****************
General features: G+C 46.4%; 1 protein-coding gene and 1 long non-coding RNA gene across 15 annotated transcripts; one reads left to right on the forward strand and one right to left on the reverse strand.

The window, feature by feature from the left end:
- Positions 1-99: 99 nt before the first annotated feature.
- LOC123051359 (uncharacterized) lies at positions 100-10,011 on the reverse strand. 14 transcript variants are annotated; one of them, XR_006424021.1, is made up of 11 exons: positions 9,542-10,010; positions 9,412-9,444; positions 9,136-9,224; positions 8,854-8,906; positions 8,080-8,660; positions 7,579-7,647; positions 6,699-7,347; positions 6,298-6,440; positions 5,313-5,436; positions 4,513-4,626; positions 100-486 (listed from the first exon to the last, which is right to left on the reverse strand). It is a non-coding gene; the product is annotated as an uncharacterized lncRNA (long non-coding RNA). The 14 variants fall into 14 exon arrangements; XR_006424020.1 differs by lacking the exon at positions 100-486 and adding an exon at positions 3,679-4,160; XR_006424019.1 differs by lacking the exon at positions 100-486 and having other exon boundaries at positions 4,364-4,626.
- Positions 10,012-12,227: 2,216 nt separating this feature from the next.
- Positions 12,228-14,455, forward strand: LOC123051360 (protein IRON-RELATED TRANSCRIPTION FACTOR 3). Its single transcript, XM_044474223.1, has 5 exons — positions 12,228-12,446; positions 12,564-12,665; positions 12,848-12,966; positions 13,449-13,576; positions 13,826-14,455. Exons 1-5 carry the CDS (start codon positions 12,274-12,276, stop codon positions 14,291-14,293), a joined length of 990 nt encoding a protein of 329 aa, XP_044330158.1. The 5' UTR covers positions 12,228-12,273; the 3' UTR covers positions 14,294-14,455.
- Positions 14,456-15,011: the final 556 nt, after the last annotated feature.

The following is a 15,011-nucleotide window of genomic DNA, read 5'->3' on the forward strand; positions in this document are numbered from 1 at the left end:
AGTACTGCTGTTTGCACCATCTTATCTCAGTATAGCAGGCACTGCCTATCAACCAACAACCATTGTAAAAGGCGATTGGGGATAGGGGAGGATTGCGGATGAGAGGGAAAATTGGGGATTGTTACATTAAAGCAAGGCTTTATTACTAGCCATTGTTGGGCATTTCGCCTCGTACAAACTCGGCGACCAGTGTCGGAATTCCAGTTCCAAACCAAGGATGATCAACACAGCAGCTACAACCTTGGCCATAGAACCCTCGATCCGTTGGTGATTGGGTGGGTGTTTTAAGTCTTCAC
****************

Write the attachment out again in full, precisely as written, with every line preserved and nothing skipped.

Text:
General features: G+C 46.4%; 1 protein-coding gene and 1 long non-coding RNA gene across 15 annotated transcripts; one reads left to right on the forward strand and one right to left on the reverse strand.

The window, feature by feature from the left end:
- Positions 1-99: 99 nt before the first annotated feature.
- LOC123051359 (uncharacterized) lies at positions 100-10,011 on the reverse strand. 14 transcript variants are annotated; one of them, XR_006424021.1, is made up of 11 exons: positions 9,542-10,010; positions 9,412-9,444; positions 9,136-9,224; positions 8,854-8,906; positions 8,080-8,660; positions 7,579-7,647; positions 6,699-7,347; positions 6,298-6,440; positions 5,313-5,436; positions 4,513-4,626; positions 100-486 (listed from the first exon to the last, which is right to left on the reverse strand). It is a non-coding gene; the product is annotated as an uncharacterized lncRNA (long non-coding RNA). The 14 variants fall into 14 exon arrangements; XR_006424020.1 differs by lacking the exon at positions 100-486 and adding an exon at positions 3,679-4,160; XR_006424019.1 differs by lacking the exon at positions 100-486 and having other exon boundaries at positions 4,364-4,626.
- Positions 10,012-12,227: 2,216 nt separating this feature from the next.
- Positions 12,228-14,455, forward strand: LOC123051360 (protein IRON-RELATED TRANSCRIPTION FACTOR 3). Its single transcript, XM_044474223.1, has 5 exons — positions 12,228-12,446; positions 12,564-12,665; positions 12,848-12,966; positions 13,449-13,576; positions 13,826-14,455. Exons 1-5 carry the CDS (start codon positions 12,274-12,276, stop codon positions 14,291-14,293), a joined length of 990 nt encoding a protein of 329 aa, XP_044330158.1. The 5' UTR covers positions 12,228-12,273; the 3' UTR covers positions 14,294-14,455.
- Positions 14,456-15,011: the final 556 nt, after the last annotated feature.

The following is a 15,011-nucleotide window of genomic DNA, read 5'->3' on the forward strand; positions in this document are numbered from 1 at the left end:
AGTACTGCTGTTTGCACCATCTTATCTCAGTATAGCAGGCACTGCCTATCAACCAACAACCATTGTAAAAGGCGATTGGGGATAGGGGAGGATTGCGGATGAGAGGGAAAATTGGGGATTGTTACATTAAAGCAAGGCTTTATTACTAGCCATTGTTGGGCATTTCGCCTCGTACAAACTCGGCGACCAGTGTCGGAATTCCAGTTCCAAACCAAGGATGATCAACACAGCAGCTACAACCTTGGCCATAGAACCCTCGATCCGTTGGTGATTGGGTGGGTGTTTTAAGTCTTCAC